ERIC Number: ED136932
Record Type: RIE
Publication Date: 1977-Mar
Reference Count: 0
The Misunderstanding of Instructions Explanation in Developmental Psychology.
Vago, Stephen; Siegler, Robert S.
This paper presents a framework for conceptualizing the different ways in which instructions in experimental tasks may be misunderstood. Five possible types of misunderstandings are identified and discussed: (1) misunderstanding of a particular term in the instructions; (2) misinterpretation of a task because the instructions are difficult to interpret within the context of the task; (3) misunderstanding due to instructions which exceed the child's verbal competence; (4) misunderstanding due to problems with ecological validity of the task (i.e., a task unlike anything the child has experienced); and (5) misunderstanding which occurs when processes necessary to solve the problem are also required to decode the instructions. Methods of testing for each type of misunderstanding are presented and discussed. Described is a series of experiments which tested these possible forms of misunderstanding in a task (Bruner and Kenney's fullness of a water jar problem) in which misunderstanding of the experimental instructions had been claimed to account for developmental differences in children's reasoning. Results showed little support for a misunderstanding of instructions hypothesis and instead suggested that the difficulty was in the children's inability to integrate component operations. (JMB)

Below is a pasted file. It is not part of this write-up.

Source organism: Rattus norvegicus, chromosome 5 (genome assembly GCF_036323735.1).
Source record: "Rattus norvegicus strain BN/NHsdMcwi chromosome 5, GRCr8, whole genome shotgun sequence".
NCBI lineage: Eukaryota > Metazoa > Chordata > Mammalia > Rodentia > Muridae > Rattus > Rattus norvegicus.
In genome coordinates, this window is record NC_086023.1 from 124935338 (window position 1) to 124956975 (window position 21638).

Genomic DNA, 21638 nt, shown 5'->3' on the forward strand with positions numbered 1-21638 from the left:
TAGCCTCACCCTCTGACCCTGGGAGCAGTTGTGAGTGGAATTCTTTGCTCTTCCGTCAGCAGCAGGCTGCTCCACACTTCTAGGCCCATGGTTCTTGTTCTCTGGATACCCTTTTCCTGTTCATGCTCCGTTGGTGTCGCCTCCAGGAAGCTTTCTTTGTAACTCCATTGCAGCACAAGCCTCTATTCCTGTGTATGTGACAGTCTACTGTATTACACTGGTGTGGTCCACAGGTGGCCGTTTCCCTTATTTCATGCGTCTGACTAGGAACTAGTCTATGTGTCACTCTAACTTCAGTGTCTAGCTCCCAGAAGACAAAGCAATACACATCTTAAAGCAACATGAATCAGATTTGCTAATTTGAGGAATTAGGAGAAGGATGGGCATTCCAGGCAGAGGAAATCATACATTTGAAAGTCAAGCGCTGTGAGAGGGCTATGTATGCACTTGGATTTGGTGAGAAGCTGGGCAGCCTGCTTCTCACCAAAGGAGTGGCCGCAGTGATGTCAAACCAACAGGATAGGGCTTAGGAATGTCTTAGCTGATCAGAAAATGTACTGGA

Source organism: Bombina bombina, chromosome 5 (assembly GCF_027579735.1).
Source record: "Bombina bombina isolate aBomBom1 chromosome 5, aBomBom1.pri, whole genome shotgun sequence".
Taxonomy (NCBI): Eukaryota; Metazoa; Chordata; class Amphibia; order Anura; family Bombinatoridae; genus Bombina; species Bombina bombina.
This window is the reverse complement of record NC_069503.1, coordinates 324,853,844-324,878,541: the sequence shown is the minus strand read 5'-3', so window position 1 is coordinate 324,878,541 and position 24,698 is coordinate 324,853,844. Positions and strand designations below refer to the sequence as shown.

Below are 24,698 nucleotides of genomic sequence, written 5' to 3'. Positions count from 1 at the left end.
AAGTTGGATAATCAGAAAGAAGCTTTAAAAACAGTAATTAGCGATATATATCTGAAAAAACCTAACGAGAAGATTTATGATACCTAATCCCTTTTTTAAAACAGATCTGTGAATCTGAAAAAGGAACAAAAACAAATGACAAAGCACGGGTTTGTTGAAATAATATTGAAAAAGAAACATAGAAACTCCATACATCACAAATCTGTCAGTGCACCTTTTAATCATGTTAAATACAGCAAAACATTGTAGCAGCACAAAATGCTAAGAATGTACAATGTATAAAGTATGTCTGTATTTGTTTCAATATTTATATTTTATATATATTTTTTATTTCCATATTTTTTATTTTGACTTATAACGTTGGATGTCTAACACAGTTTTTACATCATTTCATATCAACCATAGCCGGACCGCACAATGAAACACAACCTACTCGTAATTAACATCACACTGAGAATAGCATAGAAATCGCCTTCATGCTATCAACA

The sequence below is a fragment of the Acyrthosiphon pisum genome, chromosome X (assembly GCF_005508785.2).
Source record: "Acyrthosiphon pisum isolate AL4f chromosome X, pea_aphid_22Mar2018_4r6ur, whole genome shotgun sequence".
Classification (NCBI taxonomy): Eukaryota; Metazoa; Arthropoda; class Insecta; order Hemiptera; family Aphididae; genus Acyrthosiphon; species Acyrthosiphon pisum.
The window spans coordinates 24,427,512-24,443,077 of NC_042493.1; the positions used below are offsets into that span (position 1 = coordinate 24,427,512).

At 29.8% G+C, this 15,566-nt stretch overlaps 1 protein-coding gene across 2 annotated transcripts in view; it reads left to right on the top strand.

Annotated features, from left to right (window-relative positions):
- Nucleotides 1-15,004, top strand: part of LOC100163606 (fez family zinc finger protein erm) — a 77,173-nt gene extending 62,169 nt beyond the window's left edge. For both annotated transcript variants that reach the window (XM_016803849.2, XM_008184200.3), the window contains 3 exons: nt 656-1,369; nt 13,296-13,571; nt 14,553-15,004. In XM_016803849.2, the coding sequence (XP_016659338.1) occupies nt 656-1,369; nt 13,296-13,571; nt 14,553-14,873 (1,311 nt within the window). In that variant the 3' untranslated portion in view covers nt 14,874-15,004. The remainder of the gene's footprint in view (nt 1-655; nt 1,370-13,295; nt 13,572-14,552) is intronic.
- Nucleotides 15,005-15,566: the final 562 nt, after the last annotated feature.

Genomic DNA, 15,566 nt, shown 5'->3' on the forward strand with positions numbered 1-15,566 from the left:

Publication Type: Speeches/Meeting Papers
Education Level: N/A
Sponsor: National Inst. of Mental Health (DHEW), Rockville, MD.
Authoring Institution: N/A
Note: Paper presented at the Biennial Meeting of the Society for Research in Child Development (New Orleans, Louisiana, March 17-20, 1977)